Thus far the Third, Fourth and Ninth Circuits have refused to adopt the Secretary's proposed approach to termination proceedings.
Each circuit has required a demonstration of some change in claimant's condition before his or her benefits may be discontinued. Each circuit has found that a claimant, having already carried the burden of proof in a prior hearing on the merits of his or her disability claim, is entitled to the benefit of a presumption that the disability still exists.
As a result, in the Third, Fourth and Ninth Circuits the Secretary must come forward with evidence that claimant's condition has improved.
The presumption of continuing disability merely reflects a presumption made in the Act itself -- that the Secretary's initial decision was final and correct. Except for the internal review process, the Act prohibits appeals by the Secretary of disability determinations by the ALJ or the Appeals Council. Cf. 20 C.F.R. §§ 404.969, 404.981, 416.1455 (1982).
The Act makes no provision for correction of errors in the initial determination based on some arguably more informed, later review of the evidence. See Dotson v. Schweiker, 719 F.2d 80, 82 (4th Cir. 1983). Moreover, the presumption is consistent with the allocation of burdens under the Administrative Procedure Act, 5 U.S.C. § 551 et seq., see Dotson, supra, 719 F.2d at 82,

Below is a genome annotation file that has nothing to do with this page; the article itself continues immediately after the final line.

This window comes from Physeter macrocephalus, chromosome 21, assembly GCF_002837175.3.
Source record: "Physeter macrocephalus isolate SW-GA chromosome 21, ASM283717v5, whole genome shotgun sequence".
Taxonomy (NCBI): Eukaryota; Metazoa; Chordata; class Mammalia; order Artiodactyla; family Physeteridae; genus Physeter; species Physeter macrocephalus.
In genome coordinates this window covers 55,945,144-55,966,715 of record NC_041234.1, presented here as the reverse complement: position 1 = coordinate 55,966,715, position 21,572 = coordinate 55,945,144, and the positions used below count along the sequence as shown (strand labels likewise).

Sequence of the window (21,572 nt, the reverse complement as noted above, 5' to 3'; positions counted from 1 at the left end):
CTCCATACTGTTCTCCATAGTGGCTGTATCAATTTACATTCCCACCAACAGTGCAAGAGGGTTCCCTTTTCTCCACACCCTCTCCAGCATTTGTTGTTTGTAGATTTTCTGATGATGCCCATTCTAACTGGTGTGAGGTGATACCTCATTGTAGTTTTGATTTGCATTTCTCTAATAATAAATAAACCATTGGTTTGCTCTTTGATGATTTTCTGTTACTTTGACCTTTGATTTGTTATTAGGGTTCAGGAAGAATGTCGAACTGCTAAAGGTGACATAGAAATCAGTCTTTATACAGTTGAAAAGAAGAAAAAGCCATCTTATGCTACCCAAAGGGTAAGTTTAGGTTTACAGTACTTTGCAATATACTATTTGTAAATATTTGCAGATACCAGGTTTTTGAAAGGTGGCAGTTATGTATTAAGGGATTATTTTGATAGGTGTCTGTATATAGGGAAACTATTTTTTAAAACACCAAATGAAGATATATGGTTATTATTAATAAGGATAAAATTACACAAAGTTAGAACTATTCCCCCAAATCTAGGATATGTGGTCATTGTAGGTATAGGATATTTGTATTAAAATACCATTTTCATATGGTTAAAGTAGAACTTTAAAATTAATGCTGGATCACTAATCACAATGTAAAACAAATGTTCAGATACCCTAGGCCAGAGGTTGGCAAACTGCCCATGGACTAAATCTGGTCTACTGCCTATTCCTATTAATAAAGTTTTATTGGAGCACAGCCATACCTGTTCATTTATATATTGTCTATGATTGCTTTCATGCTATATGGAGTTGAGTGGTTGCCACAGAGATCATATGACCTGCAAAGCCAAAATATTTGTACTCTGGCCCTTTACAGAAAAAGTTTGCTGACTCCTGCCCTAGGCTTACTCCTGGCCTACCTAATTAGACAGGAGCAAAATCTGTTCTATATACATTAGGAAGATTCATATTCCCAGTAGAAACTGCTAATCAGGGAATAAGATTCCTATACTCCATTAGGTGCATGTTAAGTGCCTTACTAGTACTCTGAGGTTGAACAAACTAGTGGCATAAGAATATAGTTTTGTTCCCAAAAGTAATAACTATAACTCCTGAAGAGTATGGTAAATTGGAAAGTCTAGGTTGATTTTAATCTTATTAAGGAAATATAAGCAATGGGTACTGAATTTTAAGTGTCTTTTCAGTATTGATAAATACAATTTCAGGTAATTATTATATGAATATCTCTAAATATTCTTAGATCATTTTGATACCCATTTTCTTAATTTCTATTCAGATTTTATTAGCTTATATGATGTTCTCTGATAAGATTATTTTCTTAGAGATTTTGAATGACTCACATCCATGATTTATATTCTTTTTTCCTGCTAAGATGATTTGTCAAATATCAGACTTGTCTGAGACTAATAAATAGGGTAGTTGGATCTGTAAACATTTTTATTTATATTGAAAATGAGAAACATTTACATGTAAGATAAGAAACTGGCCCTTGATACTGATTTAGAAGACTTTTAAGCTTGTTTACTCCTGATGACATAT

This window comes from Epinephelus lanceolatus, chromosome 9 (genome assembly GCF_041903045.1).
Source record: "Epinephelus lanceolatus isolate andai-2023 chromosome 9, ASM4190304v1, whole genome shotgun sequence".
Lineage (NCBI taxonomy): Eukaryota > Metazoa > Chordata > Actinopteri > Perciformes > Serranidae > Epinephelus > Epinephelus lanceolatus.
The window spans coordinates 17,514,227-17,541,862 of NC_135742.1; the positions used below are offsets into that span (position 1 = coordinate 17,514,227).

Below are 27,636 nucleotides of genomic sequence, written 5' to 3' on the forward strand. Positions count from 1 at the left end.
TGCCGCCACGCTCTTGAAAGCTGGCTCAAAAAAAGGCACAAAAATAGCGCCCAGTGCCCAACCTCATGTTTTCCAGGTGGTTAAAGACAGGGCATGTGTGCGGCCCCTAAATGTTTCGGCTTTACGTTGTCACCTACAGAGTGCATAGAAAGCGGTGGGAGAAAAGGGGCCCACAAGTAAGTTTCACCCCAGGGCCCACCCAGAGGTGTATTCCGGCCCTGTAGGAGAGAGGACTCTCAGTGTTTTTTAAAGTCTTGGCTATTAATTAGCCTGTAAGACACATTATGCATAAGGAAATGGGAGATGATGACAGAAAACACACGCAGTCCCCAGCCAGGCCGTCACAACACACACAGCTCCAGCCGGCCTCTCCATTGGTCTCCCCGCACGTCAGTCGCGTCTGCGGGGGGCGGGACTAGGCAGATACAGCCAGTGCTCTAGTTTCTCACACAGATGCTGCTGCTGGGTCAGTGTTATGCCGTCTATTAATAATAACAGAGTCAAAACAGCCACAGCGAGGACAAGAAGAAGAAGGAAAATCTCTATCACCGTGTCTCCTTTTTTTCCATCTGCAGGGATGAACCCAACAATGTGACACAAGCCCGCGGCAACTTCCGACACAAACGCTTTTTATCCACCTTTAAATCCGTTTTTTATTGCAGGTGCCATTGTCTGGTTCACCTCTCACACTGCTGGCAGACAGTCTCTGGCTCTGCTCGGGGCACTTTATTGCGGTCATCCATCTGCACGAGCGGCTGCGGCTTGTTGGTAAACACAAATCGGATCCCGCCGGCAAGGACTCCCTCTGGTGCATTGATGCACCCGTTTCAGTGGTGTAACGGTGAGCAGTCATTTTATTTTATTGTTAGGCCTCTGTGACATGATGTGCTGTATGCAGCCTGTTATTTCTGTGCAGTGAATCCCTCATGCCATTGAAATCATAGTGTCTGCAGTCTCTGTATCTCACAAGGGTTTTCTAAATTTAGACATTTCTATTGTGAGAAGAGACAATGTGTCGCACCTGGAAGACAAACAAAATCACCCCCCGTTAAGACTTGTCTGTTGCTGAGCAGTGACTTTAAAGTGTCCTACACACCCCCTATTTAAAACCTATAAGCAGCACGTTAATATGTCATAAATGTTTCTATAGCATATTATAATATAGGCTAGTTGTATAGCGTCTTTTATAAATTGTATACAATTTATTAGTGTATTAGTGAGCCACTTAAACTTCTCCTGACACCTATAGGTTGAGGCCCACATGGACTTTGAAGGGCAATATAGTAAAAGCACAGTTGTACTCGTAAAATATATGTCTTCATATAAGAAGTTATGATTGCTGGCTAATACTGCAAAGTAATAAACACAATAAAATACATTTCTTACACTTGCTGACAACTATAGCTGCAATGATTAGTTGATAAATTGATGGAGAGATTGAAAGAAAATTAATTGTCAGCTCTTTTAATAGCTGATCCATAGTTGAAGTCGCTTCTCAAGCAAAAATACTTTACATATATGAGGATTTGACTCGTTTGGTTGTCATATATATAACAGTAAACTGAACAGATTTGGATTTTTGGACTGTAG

and with the familiar principle "that a condition, once proved to exist, is presumed to continue to exist." Patti v. Schweiker, 669 F.2d 582, 587 (9th Cir. 1982).
It is an important point, as well, that although the presumption requires the Secretary to come forward with evidence of improvement in claimant's health, it does not shift the burden of proof to the Secretary in termination hearings. See Mathews v. Eldridge, 424 U.S. 319, 336, 47 L. Ed. 2d 18, 96 S. Ct. 893 (1976).
This approach also has a definite practical appeal. If termination hearings are viewed simply as an enlargement of the review process, arbitrary decisions will result. A "disconcerting picture . . . [of] triple administrative flip flop" was presented to the Third Circuit, which lead it to adopt the rebuttable presumption of continuing disability based on "basic principles of fairness and the need to provide both the appearance and fact of consistency in the administrative process." Kuzmin v. Schweiker, 714 F.2d 1233, 1237 (3d Cir. 1983).